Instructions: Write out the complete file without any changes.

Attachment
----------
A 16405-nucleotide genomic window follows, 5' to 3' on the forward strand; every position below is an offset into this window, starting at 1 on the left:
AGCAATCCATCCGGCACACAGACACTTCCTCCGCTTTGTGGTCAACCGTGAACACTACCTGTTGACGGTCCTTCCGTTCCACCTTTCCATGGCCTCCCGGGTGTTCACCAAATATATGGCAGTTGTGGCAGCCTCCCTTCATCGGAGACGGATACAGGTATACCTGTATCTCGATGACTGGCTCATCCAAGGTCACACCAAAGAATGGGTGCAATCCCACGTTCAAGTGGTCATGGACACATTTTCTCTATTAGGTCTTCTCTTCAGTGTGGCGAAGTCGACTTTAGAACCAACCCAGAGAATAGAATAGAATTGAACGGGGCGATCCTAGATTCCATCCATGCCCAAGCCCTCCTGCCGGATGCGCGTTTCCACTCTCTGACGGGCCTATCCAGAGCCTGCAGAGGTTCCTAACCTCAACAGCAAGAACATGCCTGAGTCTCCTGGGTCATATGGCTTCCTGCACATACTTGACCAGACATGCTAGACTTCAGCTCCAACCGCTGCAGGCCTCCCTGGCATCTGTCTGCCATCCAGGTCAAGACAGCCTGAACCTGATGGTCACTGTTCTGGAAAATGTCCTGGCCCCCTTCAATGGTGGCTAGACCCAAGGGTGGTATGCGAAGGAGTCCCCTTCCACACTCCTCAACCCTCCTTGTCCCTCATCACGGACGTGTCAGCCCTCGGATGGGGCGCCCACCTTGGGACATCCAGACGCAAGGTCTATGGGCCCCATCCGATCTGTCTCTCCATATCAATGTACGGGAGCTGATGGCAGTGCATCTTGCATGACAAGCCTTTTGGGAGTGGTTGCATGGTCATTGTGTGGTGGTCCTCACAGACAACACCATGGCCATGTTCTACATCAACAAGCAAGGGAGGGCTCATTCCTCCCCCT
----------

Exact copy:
A 16405-nucleotide genomic window follows, 5' to 3' on the forward strand; every position below is an offset into this window, starting at 1 on the left:
AGCAATCCATCCGGCACACAGACACTTCCTCCGCTTTGTGGTCAACCGTGAACACTACCTGTTGACGGTCCTTCCGTTCCACCTTTCCATGGCCTCCCGGGTGTTCACCAAATATATGGCAGTTGTGGCAGCCTCCCTTCATCGGAGACGGATACAGGTATACCTGTATCTCGATGACTGGCTCATCCAAGGTCACACCAAAGAATGGGTGCAATCCCACGTTCAAGTGGTCATGGACACATTTTCTCTATTAGGTCTTCTCTTCAGTGTGGCGAAGTCGACTTTAGAACCAACCCAGAGAATAGAATAGAATTGAACGGGGCGATCCTAGATTCCATCCATGCCCAAGCCCTCCTGCCGGATGCGCGTTTCCACTCTCTGACGGGCCTATCCAGAGCCTGCAGAGGTTCCTAACCTCAACAGCAAGAACATGCCTGAGTCTCCTGGGTCATATGGCTTCCTGCACATACTTGACCAGACATGCTAGACTTCAGCTCCAACCGCTGCAGGCCTCCCTGGCATCTGTCTGCCATCCAGGTCAAGACAGCCTGAACCTGATGGTCACTGTTCTGGAAAATGTCCTGGCCCCCTTCAATGGTGGCTAGACCCAAGGGTGGTATGCGAAGGAGTCCCCTTCCACACTCCTCAACCCTCCTTGTCCCTCATCACGGACGTGTCAGCCCTCGGATGGGGCGCCCACCTTGGGACATCCAGACGCAAGGTCTATGGGCCCCATCCGATCTGTCTCTCCATATCAATGTACGGGAGCTGATGGCAGTGCATCTTGCATGACAAGCCTTTTGGGAGTGGTTGCATGGTCATTGTGTGGTGGTCCTCACAGACAACACCATGGCCATGTTCTACATCAACAAGCAAGGGAGGGCTCATTCCTCCCCCT